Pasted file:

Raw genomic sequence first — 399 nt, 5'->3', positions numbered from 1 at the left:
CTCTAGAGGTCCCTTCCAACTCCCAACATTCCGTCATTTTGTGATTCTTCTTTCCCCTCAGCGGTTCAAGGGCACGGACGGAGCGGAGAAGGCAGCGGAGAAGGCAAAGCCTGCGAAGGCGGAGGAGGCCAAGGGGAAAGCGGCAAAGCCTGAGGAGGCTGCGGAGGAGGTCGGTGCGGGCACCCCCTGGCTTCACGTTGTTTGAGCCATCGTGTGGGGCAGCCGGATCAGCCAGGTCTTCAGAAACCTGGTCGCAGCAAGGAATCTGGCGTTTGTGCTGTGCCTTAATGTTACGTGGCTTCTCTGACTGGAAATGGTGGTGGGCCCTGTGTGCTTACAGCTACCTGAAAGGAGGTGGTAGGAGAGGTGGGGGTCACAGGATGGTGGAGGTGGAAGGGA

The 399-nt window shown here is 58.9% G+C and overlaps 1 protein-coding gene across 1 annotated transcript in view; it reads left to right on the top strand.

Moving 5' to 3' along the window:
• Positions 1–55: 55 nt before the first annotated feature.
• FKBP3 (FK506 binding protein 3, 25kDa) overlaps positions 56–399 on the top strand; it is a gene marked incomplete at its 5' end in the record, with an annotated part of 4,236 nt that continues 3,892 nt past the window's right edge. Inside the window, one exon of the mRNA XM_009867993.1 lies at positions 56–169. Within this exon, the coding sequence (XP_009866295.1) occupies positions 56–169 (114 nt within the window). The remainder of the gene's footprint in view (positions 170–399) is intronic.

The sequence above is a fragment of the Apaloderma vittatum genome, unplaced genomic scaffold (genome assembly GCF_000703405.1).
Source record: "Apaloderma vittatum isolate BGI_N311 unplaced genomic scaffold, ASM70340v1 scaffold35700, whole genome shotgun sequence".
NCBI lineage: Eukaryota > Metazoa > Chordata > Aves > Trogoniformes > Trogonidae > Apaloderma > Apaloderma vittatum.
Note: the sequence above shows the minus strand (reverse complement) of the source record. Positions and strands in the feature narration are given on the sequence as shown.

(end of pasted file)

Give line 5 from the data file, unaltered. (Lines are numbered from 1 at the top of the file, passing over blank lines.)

• Positions 1–55: 55 nt before the first annotated feature.